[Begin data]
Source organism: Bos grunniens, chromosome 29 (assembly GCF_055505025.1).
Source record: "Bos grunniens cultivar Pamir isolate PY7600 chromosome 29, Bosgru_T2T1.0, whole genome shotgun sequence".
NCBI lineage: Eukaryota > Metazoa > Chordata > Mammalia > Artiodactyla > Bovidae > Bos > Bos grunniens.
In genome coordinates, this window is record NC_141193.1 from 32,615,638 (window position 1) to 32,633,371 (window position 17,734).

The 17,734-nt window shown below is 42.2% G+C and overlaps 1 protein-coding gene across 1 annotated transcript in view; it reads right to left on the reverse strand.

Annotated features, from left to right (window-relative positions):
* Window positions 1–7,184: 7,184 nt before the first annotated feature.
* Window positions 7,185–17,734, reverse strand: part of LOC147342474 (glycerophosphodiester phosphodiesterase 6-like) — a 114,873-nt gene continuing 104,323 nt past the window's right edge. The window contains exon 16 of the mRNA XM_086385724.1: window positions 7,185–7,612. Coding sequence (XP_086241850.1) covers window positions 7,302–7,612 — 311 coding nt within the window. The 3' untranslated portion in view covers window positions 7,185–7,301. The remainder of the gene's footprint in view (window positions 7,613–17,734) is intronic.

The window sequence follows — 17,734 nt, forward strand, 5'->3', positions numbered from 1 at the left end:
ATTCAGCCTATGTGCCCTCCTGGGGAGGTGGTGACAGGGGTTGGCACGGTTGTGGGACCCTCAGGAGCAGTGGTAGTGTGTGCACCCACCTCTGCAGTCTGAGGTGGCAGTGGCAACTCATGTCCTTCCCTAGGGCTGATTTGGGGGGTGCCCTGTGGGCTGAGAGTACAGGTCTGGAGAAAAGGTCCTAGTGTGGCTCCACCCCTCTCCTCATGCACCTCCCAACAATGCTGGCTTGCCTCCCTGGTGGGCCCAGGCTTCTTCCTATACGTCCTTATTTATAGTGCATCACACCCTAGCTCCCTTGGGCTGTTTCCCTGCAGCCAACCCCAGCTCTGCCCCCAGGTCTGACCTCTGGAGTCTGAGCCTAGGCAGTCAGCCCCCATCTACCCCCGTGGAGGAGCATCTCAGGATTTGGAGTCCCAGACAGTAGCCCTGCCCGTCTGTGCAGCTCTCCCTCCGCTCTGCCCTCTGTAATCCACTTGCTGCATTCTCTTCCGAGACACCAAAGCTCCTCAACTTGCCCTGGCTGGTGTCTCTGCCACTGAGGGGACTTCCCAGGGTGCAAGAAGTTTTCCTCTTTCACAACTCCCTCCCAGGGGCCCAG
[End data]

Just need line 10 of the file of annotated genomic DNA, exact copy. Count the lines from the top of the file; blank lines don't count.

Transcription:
ATTCAGCCTATGTGCCCTCCTGGGGAGGTGGTGACAGGGGTTGGCACGGTTGTGGGACCCTCAGGAGCAGTGGTAGTGTGTGCACCCACCTCTGCAGTCTGAGGTGGCAGTGGCAACTCATGTCCTTCCCTAGGGCTGATTTGGGGGGTGCCCTGTGGGCTGAGAGTACAGGTCTGGAGAAAAGGTCCTAGTGTGGCTCCACCCCTCTCCTCATGCACCTCCCAACAATGCTGGCTTGCCTCCCTGGTGGGCCCAGGCTTCTTCCTATACGTCCTTATTTATAGTGCATCACACCCTAGCTCCCTTGGGCTGTTTCCCTGCAGCCAACCCCAGCTCTGCCCCCAGGTCTGACCTCTGGAGTCTGAGCCTAGGCAGTCAGCCCCCATCTACCCCCGTGGAGGAGCATCTCAGGATTTGGAGTCCCAGACAGTAGCCCTGCCCGTCTGTGCAGCTCTCCCTCCGCTCTGCCCTCTGTAATCCACTTGCTGCATTCTCTTCCGAGACACCAAAGCTCCTCAACTTGCCCTGGCTGGTGTCTCTGCCACTGAGGGGACTTCCCAGGGTGCAAGAAGTTTTCCTCTTTCACAACTCCCTCCCAGGGGCCCAG